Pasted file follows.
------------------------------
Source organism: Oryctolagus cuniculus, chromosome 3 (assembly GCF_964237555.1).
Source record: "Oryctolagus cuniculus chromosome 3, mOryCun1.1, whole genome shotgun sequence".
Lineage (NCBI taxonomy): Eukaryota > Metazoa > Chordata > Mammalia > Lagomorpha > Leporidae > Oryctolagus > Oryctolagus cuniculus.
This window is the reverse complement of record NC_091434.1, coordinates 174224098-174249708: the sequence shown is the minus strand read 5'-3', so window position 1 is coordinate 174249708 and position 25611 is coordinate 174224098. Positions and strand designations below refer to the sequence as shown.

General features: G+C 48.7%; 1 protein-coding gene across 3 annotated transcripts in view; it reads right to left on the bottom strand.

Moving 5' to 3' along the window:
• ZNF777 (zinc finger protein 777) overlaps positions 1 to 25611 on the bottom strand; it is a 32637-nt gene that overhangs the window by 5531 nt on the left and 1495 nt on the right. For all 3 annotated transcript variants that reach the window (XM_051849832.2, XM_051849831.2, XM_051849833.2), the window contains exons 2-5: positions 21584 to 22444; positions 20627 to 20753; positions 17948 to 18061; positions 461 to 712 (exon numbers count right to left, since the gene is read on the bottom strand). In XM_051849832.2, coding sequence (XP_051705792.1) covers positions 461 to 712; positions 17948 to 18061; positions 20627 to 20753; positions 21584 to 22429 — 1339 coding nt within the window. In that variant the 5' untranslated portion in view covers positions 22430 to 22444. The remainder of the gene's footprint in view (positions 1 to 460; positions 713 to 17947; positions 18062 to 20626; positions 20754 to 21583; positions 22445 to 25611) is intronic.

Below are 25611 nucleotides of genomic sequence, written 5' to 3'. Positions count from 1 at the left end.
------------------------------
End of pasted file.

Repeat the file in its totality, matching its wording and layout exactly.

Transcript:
Source organism: Oryctolagus cuniculus, chromosome 3 (assembly GCF_964237555.1).
Source record: "Oryctolagus cuniculus chromosome 3, mOryCun1.1, whole genome shotgun sequence".
Lineage (NCBI taxonomy): Eukaryota > Metazoa > Chordata > Mammalia > Lagomorpha > Leporidae > Oryctolagus > Oryctolagus cuniculus.
This window is the reverse complement of record NC_091434.1, coordinates 174224098-174249708: the sequence shown is the minus strand read 5'-3', so window position 1 is coordinate 174249708 and position 25611 is coordinate 174224098. Positions and strand designations below refer to the sequence as shown.

General features: G+C 48.7%; 1 protein-coding gene across 3 annotated transcripts in view; it reads right to left on the bottom strand.

Moving 5' to 3' along the window:
• ZNF777 (zinc finger protein 777) overlaps positions 1 to 25611 on the bottom strand; it is a 32637-nt gene that overhangs the window by 5531 nt on the left and 1495 nt on the right. For all 3 annotated transcript variants that reach the window (XM_051849832.2, XM_051849831.2, XM_051849833.2), the window contains exons 2-5: positions 21584 to 22444; positions 20627 to 20753; positions 17948 to 18061; positions 461 to 712 (exon numbers count right to left, since the gene is read on the bottom strand). In XM_051849832.2, coding sequence (XP_051705792.1) covers positions 461 to 712; positions 17948 to 18061; positions 20627 to 20753; positions 21584 to 22429 — 1339 coding nt within the window. In that variant the 5' untranslated portion in view covers positions 22430 to 22444. The remainder of the gene's footprint in view (positions 1 to 460; positions 713 to 17947; positions 18062 to 20626; positions 20754 to 21583; positions 22445 to 25611) is intronic.

Below are 25611 nucleotides of genomic sequence, written 5' to 3'. Positions count from 1 at the left end.